This study offers a novel insight to the use of a PROMIS-10 to assess post-stroke quality of life. We demonstrate the patient outcomes of MH and PH and highlight association with clinical and demographic risk factors. While it must be noted that the PROMIS-10 is not a direct measure of morbidity, adverse scores in this instrument globally is likely to correlate strongly with high morbidity, thus this adds value for the use of PROMs in clinical practice for the feasible measurement of patient-reported outcomes. This is important to consider in the clinical context and may allow a way to understand physical and mental outcomes, that are significant to a patient, in a global manner. By using the PROMIS-10 clinicians may potentially enact a more sensitive measure to indicate morbidity, especially as perceived by the stroke survivor. In turn, this is likely to add understanding of individual patient needs and improve quality of care in conjunction with improvement in quality of life.

This was a large UK wide prospective multicentre study that assessed patient reported outcomes. The limitations to our study are that PROMIS-10 may only be useful in patients with mild to moderate impairment [28, 38]. While 146 of our subjects (26.9%) reported post-stroke aphasia, the degree and severity of impairment was not noted. Therfore, it is unclear if the functional impairment in communication may hinder the completion of the PROMIS-10. The use of patient reported tools in patients that struggle with communication is a current limitation of all self-reporting measures and should continue to be considered. Further, validation and standardisation of the 15-question measure, the PROMIS-10 and five additional reported questions, would be beneficial and allow a more specific measure of physical health, metal health and functional-capacity that is specific to a stroke population.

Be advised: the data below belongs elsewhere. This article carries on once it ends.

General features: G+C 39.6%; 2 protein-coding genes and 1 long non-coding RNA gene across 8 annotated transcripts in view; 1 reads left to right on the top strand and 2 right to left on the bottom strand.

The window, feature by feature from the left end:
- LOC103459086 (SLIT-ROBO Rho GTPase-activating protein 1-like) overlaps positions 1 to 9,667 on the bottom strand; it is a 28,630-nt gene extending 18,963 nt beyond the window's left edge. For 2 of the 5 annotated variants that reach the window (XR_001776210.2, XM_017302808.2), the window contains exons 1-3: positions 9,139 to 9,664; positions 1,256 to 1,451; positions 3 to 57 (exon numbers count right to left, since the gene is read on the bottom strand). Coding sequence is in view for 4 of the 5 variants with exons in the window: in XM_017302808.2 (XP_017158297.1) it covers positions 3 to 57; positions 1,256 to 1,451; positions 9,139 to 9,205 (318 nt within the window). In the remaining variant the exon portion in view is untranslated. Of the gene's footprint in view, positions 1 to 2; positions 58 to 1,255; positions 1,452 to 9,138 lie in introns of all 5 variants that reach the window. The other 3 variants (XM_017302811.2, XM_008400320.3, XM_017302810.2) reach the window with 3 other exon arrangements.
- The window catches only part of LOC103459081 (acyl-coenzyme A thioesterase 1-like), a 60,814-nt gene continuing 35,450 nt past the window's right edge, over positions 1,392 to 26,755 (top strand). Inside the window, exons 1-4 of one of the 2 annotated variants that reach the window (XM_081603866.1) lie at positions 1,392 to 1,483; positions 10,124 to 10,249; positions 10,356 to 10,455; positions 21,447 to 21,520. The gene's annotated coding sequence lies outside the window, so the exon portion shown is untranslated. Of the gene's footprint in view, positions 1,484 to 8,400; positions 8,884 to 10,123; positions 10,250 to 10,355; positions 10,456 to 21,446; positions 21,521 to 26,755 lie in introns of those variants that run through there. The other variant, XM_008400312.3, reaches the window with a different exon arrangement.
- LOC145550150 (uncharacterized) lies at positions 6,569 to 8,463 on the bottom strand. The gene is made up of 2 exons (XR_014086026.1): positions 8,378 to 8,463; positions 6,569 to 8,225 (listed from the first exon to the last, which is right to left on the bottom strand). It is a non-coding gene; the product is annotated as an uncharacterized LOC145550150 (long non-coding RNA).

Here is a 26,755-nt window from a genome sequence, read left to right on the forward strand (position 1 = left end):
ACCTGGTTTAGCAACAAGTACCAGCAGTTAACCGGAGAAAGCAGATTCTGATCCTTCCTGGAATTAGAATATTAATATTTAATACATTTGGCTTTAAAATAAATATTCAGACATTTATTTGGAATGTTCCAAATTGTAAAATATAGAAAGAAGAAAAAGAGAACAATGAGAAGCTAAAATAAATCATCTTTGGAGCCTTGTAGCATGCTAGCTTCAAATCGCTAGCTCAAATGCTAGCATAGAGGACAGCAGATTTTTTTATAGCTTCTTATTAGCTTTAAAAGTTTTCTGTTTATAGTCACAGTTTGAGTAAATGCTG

Conclusions

PROMs such as the PROMIS-10 offer a feasible way to measure patient reported quality of life.

Future research is needed to compare a wider set of PROMs. Future clinical practice should investigate comorbidity of mental health in stroke survivors.

Availability of data and materials

The datasets used and/or analysed during the current study are available from the corresponding author on reasonable request.